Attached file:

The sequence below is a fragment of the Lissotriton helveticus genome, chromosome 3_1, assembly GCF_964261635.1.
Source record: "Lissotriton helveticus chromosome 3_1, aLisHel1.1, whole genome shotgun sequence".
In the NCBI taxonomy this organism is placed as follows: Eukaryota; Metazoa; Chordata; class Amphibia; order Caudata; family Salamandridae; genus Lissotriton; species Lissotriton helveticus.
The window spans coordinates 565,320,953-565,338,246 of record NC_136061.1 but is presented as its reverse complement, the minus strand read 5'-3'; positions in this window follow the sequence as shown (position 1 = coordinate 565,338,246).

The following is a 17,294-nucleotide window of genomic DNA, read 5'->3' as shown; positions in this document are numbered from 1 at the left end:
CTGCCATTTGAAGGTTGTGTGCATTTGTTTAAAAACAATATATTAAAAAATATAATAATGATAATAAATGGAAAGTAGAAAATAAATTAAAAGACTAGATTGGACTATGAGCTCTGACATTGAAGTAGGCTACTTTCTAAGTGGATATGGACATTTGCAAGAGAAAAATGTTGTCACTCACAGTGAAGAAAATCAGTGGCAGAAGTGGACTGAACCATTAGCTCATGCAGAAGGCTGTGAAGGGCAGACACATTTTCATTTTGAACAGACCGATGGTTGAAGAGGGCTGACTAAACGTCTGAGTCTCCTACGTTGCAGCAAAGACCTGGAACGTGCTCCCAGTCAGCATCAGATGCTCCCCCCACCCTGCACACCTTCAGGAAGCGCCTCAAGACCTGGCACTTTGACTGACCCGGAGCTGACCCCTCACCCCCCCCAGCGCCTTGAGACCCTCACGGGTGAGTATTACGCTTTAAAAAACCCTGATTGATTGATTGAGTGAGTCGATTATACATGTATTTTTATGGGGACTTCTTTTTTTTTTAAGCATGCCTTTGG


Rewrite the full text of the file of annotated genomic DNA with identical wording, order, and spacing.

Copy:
The sequence below is a fragment of the Lissotriton helveticus genome, chromosome 3_1, assembly GCF_964261635.1.
Source record: "Lissotriton helveticus chromosome 3_1, aLisHel1.1, whole genome shotgun sequence".
In the NCBI taxonomy this organism is placed as follows: Eukaryota; Metazoa; Chordata; class Amphibia; order Caudata; family Salamandridae; genus Lissotriton; species Lissotriton helveticus.
The window spans coordinates 565,320,953-565,338,246 of record NC_136061.1 but is presented as its reverse complement, the minus strand read 5'-3'; positions in this window follow the sequence as shown (position 1 = coordinate 565,338,246).

The following is a 17,294-nucleotide window of genomic DNA, read 5'->3' as shown; positions in this document are numbered from 1 at the left end:
CTGCCATTTGAAGGTTGTGTGCATTTGTTTAAAAACAATATATTAAAAAATATAATAATGATAATAAATGGAAAGTAGAAAATAAATTAAAAGACTAGATTGGACTATGAGCTCTGACATTGAAGTAGGCTACTTTCTAAGTGGATATGGACATTTGCAAGAGAAAAATGTTGTCACTCACAGTGAAGAAAATCAGTGGCAGAAGTGGACTGAACCATTAGCTCATGCAGAAGGCTGTGAAGGGCAGACACATTTTCATTTTGAACAGACCGATGGTTGAAGAGGGCTGACTAAACGTCTGAGTCTCCTACGTTGCAGCAAAGACCTGGAACGTGCTCCCAGTCAGCATCAGATGCTCCCCCCACCCTGCACACCTTCAGGAAGCGCCTCAAGACCTGGCACTTTGACTGACCCGGAGCTGACCCCTCACCCCCCCCAGCGCCTTGAGACCCTCACGGGTGAGTATTACGCTTTAAAAAACCCTGATTGATTGATTGAGTGAGTCGATTATACATGTATTTTTATGGGGACTTCTTTTTTTTTTAAGCATGCCTTTGG